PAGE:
Okla. company scrimped before deadly well fire

By Mike Soraghan | 10/10/2018 07:20 AM EDT

An explosion at a gas well site near Quinton, Okla., earlier this year killed five people.

An explosion at a gas well site near Quinton, Okla., earlier this year killed five people. Claudine Hellmuth/E&E News; Map data ©2018 Google

The operator of the Oklahoma well that burned in January, killing five men, was trying to save money and impress investors with a risky drilling method, say attorneys for the dead men’s families.

Red Mountain Energy LLC of Oklahoma City and its representatives, they say, ignored warnings that using cheaper, lighter "drilling mud" risked losing control of the well.

"It’s error after error after error," said David Rumley, a Corpus Christi, Texas, attorney representing the families of two of the men who died in the fire. "This entire thing could have been prevented if these companies had done what they were supposed to do."


Lighter drilling mud, in addition to being cheaper, created a bigger flare at the site, which was used to persuade investors that the well was more productive, Rumley said.

And a control room door was broken and blocked, he said. It could have let them escape to safety, but instead, the bodies of the workers were found stacked up against it.

The accusations, based on more than a dozen depositions taken by the plaintiff attorneys, are included in amended lawsuits filed this week in Pittsburg County, Okla., against Red Mountain, rig owner Patterson-UTI Energy Inc. and other companies.

The filings contain the most cohesive explanation yet for the blaze, which was the deadliest oil disaster since the 2010 Deepwater Horizon explosion in the Gulf of Mexico and one of the worst oil field accidents in U.S. history (Energywire, Jan. 24).

A federal workplace safety investigation led the Occupational Safety and Health Administration (OSHA) to seek penalties against employers involved, but the agency did not offer a cause for the accident. OSHA did not issue any citations for a blocked control room door. State regulators finished their investigation without pointing to a cause or taking any punitive action.

The U.S. Chemical Safety Board has issued an update of its investigation, detailing what happened the day of the fire, but it hasn’t made any findings about the cause. The agency plans to issue a final report by the middle of next year (Energywire, Aug. 17).

An attorney for Red Mountain Energy declined comment. A representative of Patterson-UTI did not respond to a request for comment. Rumley said the two companies are each blaming the other as the case heads toward a mediation session within the month.

Drilling "mud" is thick fluid used to cool the drill bit and control pressure inside the well. Other companies drilling in the same area used significantly heavier mud, according to the suit, which lists the names of about 30 nearby wells where heavier mud was used.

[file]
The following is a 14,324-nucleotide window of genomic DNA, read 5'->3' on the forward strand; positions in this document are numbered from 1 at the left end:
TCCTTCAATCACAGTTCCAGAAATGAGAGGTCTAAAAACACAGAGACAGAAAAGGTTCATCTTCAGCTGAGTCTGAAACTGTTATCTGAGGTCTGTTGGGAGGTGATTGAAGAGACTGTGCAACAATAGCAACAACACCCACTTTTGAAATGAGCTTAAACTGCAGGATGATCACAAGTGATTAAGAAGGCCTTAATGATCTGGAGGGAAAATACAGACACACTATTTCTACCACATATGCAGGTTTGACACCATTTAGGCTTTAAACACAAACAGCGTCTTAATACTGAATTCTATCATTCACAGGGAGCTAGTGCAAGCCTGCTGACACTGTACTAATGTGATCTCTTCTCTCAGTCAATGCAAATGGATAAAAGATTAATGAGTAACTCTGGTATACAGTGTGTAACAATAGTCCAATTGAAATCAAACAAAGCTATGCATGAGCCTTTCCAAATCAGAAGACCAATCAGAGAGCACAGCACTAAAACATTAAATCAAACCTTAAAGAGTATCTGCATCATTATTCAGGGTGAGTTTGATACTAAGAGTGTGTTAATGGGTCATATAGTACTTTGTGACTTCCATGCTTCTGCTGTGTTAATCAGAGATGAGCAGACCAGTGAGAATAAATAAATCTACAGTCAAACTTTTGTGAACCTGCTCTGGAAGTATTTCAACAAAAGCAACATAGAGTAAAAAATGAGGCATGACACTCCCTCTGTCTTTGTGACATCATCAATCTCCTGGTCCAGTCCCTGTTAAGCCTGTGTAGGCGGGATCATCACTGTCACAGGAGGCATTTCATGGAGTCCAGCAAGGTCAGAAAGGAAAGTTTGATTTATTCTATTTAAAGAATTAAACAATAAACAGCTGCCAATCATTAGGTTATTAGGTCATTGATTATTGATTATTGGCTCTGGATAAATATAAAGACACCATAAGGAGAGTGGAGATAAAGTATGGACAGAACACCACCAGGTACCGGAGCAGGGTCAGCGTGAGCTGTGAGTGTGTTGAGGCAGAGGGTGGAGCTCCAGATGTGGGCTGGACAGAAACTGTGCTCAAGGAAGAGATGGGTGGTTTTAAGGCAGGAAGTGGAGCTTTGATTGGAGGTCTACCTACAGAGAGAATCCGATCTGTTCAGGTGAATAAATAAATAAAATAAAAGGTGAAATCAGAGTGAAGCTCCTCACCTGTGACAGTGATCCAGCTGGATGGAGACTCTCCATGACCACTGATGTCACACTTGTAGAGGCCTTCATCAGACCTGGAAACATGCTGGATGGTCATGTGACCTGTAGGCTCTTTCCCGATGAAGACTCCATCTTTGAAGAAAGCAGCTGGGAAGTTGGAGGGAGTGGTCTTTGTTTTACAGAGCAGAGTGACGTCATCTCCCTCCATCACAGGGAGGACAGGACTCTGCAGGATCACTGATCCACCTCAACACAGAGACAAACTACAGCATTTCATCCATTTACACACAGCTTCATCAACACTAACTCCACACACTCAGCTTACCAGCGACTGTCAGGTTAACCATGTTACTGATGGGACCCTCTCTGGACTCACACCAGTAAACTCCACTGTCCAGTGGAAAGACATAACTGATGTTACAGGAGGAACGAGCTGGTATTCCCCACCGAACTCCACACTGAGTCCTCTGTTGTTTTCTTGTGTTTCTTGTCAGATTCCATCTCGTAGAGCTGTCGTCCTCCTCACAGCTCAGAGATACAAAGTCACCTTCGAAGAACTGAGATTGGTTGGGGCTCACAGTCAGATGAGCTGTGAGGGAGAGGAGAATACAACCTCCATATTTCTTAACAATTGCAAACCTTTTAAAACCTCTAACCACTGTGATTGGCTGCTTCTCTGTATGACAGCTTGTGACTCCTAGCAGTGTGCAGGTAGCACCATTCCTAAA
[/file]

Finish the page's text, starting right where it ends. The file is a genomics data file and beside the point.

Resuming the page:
As Red Mountain planned the well, service companies sent proposals that involved using heavier mud, which also involved spending more money, according to the suits. Once drilling was underway, the drilling engineer shot drone footage of the 40-foot flare and put it to music ("Thunder," by Imagine Dragons) to market to investors. Lighter mud created a bigger flare, and a bigger flare implied more production.

The night before the fire, a Patterson crew member asked Red Mountain’s on-site manager to use heavier mud, according to the suit, urging him to "mud up."

Red Mountain instructed its company men to "keep the mud weight in their back pocket," the suit says.

The next day was Jan. 22. Red Mountain’s well site was in Pittsburg County, near Quinton, Okla., about 100 miles southeast of Tulsa.

The crew pumped the oil-based mud into the bore as it withdrew the long string of drill pipe, according to the CSB report. As the bit assembly came out of the hole, gas and mud began flowing out of the well, and it ignited in less than a minute. The rig burned for about eight hours.

Rig workers are trained to head to the control room, or "doghouse," as a safe place when things go wrong, Rumley said. The doghouse is supposed have a purging system to remove gases, and the back door is supposed to be a path to safety. But the purge system wasn’t working in Patterson’s doghouse, and the "non-operational" door hadn’t been fixed. Patterson has long had a troubled worker safety record.

Killed were Josh Ray, 35, of Fort Worth, Texas; Matt Smith, 29, of McAlester, Okla.; Cody Risk, 26, of Wellington, Colo.; Parker Waldridge, 60, of Crescent, Okla.; and Roger Cunningham, 55, of Seminole, Okla.

The CSB reported that two other workers tried to activate the well’s blowout preventer after the fire started, using another set of controls, but it didn’t fully close.

Red Mountain went back and completed the well after the fire using heavier drill mud, Rumley said (Energywire, May 18).

Beyond damages, the lawsuits seek punitive damages in the form of 25 percent of the net worth of Patterson, Red Mountain and other companies named.

"The only way you can punish a company is to hit it in the pocketbook," said Rumley, who also disputes Patterson’s assurance to investors that the company has adequate insurance to cover losses from the fire.